To ensure that it could perform its malicious activities unhindered, the program requested a series of permissions that should have tipped users off on its hidden agenda. These include the ability to open network connections, access to information about networks, the permission to read from external storage, and the permission to write to external storage.

This is the second media-stealing app that was found in Google Play over the course of a month, after a piece of software called Beaver Gang Counter was found in late June to be engaging into similar behavior. That application, however, was targeting photos and videos from the popular social media app Viber.

The newly discovered malicious program, on the other hand, is targeting all of user’s personal photos and videos by searching for the files stored in  “/DCIM/Camera” and “/DCIM/100LGDSC/” folders, which are the standard locations for this type of content. All of these files were then uploaded to a web server hosted on proqnoz.info, researchers say.

What’s more worrying than the fact that the server contains a great deal of personal photos and videos stolen from victims is that some of these files are dated as far back as March, 2015. “This personal media could be used for blackmailing, ransomware attacks, identity theft, pornography, and other forms of victimization,” Symantec’s Shaun Aimoto explains.

The security researchers also discovered that the attacker’s server is hosted in Azerbaijan and that the malicious application is targeting Gingerbread and newer versions of Android. Google was informed on the nefarious activities the HTML Source Code Viewer application was engaged into and has removed it from Google Play.

By SecurityWeek News

Source: http://www.securityweek.com/android-app-stole-user-photos-over-year

Rival Cyber-Gang Leaks Private Keys of Chimera Ransomware

Creators of the rival Petya and Mischa ransomware programmes have leaked the private keys of Chimera ransomware.

According to Mischa developers, they gained access to large parts of the system used by Chimera’s creators earlier this year and as a result obtained Chimera’s source code and integrated some of it into their own project.

A person going by the handle of JanusSecretary, known as the author of Petya, tweeted Chimera keys in a bid to stifle ransomware competition.

Malwarebytes spotted the leak and reported that Mischa shares some components with Chimera. There is no confirmation that the newly leaked RSA keys actually work to decrypt files affected by Chimera.

“Checking if the keys are authentic and writing a decryptor will take some time – but if you are a victim of Chimera, please don’t delete your encrypted files, because there is a hope that soon you can get your data back,” Malwarebytes researchers said

By Dannielle Correa

Source: http://www.scmagazine.com/rival-cyber-gang-leaks-private-keys-of-chimera-ransomware/

Petya, Mischa Ransomware Now Available as a Service

Ransomware-as-a-Service (RaaS) has become a very popular business model over the past several months, and the actor(s) behind Petya and Mischa ransomware families have adopted the service model.

After testing the RaaS model with a limited amount of high volume distributors, the Petya and Mischa operators have decided to make the service publicly available. Following this move, any criminal wannabe can become an official distributor for the ransomware, which is expected to result in a spike in infection campaigns featuring these two malware variants.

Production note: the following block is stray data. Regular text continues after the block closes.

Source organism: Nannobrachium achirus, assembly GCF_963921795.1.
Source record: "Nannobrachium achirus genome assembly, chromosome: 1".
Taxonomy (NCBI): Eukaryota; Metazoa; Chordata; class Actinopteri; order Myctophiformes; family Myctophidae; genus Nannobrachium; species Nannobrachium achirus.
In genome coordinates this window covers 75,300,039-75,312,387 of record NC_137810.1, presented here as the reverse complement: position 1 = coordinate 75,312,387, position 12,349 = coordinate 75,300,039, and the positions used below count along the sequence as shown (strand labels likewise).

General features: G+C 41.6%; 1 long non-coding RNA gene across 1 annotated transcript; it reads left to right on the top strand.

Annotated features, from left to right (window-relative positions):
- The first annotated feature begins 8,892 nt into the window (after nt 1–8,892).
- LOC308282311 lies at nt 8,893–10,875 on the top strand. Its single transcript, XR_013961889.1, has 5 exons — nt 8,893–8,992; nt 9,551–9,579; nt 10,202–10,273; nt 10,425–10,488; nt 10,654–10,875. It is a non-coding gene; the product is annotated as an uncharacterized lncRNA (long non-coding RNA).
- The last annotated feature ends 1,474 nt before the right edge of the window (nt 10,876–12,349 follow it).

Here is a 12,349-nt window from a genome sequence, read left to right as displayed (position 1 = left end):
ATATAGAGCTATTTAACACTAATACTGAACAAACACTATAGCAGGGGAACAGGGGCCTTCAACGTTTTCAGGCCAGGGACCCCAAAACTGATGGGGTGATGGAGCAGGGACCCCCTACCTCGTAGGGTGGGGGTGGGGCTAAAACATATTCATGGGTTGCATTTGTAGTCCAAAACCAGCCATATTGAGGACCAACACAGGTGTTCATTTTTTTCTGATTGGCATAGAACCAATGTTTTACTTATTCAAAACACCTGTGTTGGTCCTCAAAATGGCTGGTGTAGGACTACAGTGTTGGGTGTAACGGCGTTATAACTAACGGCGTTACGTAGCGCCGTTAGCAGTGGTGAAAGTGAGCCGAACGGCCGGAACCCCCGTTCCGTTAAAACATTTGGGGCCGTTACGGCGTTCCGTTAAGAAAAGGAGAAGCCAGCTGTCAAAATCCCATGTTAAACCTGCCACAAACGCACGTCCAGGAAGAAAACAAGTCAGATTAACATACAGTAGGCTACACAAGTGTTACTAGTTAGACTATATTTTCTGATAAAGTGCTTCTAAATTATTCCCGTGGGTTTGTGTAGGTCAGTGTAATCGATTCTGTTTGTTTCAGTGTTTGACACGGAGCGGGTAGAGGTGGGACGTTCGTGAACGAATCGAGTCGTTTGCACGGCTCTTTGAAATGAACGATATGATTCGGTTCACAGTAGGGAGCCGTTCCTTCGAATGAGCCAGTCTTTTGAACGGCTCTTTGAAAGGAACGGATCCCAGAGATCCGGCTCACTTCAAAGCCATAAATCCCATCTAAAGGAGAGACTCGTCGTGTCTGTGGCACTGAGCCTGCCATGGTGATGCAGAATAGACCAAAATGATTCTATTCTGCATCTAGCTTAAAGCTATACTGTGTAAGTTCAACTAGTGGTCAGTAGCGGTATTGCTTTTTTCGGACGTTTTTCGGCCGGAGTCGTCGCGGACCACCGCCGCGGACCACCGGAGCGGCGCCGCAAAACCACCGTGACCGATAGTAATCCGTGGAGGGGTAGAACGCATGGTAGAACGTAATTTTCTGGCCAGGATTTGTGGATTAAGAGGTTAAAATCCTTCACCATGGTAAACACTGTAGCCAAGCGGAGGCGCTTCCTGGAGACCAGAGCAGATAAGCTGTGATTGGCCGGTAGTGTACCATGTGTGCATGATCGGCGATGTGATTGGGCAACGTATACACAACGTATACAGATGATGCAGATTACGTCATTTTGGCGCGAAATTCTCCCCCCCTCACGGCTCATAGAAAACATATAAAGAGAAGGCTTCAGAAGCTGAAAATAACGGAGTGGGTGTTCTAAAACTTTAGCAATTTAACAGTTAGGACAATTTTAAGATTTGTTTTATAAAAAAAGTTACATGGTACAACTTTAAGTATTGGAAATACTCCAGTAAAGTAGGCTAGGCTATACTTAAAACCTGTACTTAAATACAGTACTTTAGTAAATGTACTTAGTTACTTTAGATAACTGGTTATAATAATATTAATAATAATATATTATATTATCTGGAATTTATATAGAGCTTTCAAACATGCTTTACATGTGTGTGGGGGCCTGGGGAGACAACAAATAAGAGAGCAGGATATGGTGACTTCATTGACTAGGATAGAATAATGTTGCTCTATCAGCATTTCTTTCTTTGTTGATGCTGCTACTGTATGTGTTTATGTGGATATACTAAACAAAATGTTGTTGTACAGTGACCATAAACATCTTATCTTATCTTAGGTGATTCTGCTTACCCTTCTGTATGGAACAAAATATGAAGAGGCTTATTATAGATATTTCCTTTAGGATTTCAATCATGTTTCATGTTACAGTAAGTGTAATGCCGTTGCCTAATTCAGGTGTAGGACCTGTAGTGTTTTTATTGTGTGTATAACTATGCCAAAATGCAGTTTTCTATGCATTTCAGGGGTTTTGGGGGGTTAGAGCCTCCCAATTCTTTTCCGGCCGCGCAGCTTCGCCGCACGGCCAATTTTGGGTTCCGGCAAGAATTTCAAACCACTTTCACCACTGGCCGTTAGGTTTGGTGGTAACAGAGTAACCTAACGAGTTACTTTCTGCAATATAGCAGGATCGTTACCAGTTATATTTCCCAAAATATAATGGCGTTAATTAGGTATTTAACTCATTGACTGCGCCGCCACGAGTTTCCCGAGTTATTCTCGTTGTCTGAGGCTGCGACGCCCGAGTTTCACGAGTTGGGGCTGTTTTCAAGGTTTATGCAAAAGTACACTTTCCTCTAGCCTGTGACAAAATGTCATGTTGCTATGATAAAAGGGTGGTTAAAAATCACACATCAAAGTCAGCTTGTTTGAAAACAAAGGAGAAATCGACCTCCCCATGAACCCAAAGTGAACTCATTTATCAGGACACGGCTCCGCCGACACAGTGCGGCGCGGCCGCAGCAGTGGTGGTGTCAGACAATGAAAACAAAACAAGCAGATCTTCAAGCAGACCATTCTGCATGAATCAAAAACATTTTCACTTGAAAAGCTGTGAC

In March, Petya caught researchers’ attention because it wasn’t encrypting user files, as other ransomware families out there, but was instead encrypting the entire hard drive by taking over the boot sequence. Following deeper analysis, researchers discovered that the malware was performing a two-step encryption and that it was encrypting the hard disk after forcing a reboot.

Given that this step (the reboot) could have been easily prevented, the ransomware’s authors decided to up the ante and added a second payload into the mix, Mischa. Unlike Petya, but very much like other similar malware, this threat was encrypting users files one by one. It would start its routine only after the reboot, thus acting as a failsafe should Petya’s encryption fail. The duo has already inspired copycats in the form of Satana ransomware, which performs both encryption routines.

Despite this upgrade, Petya still used weak encryption, but its operators managed to fix that a couple of weeks ago, which might also explain the timing of the RaaS becoming publicly available.

Petya/Mischa operators ask potential affiliates to send in a small amount of Bitcoins to register, to “discourage time-wasters and kiddies,” Bleeping Computer notes. The operators say they would reimburse their affiliates in the first revenue share payment and promise substantial profits, based on the payment volume the affiliates can generate.

On the Petya RaaS welcome screen, the actor explains that the revenue percentage affiliates get starts at 25% for payment volumes lower than 5 Bitcoin per week, but that it can go to as much as 85% for payment volumes of at least 125 Bitcoin. This revenue model will certainly look highly appealing to many, and the distribution of Petya and Mischa is expected to ramp up soon.

To further ensure the success of their RaaS, the author of Petya has published the private keys of the Chimera ransomware online. The developer admitted to using parts of the Chimera source code in Mischa, and also noted on Pastebin that he released the keys so that anti-virus companies can create decryptors for the older threat.

According to Malwarebytes Labs researchers, checking if the keys are authentic and writing a decryptor will be a time consuming operation. However, users who have had their files encrypted by Chimera now have a hope that they could get their data back without paying the ransom.